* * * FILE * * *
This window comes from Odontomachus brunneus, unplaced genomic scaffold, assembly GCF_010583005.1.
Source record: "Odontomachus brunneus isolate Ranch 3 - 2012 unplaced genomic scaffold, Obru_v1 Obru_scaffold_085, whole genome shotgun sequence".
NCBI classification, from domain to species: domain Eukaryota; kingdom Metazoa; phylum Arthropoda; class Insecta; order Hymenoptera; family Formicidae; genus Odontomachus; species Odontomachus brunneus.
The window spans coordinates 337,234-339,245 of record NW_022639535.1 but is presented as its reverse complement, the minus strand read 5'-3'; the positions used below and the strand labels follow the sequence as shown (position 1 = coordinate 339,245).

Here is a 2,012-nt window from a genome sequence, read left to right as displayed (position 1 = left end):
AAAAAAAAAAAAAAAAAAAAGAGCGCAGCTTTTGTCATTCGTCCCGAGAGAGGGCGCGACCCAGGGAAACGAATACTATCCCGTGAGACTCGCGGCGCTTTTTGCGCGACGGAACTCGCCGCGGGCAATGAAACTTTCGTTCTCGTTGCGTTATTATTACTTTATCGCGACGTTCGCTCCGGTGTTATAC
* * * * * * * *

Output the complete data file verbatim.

This window comes from Odontomachus brunneus, unplaced genomic scaffold, assembly GCF_010583005.1.
Source record: "Odontomachus brunneus isolate Ranch 3 - 2012 unplaced genomic scaffold, Obru_v1 Obru_scaffold_085, whole genome shotgun sequence".
NCBI classification, from domain to species: domain Eukaryota; kingdom Metazoa; phylum Arthropoda; class Insecta; order Hymenoptera; family Formicidae; genus Odontomachus; species Odontomachus brunneus.
The window spans coordinates 337,234-339,245 of record NW_022639535.1 but is presented as its reverse complement, the minus strand read 5'-3'; the positions used below and the strand labels follow the sequence as shown (position 1 = coordinate 339,245).

Here is a 2,012-nt window from a genome sequence, read left to right as displayed (position 1 = left end):
AAAAAAAAAAAAAAAAAAAAGAGCGCAGCTTTTGTCATTCGTCCCGAGAGAGGGCGCGACCCAGGGAAACGAATACTATCCCGTGAGACTCGCGGCGCTTTTTGCGCGACGGAACTCGCCGCGGGCAATGAAACTTTCGTTCTCGTTGCGTTATTATTACTTTATCGCGACGTTCGCTCCGGTGTTATAC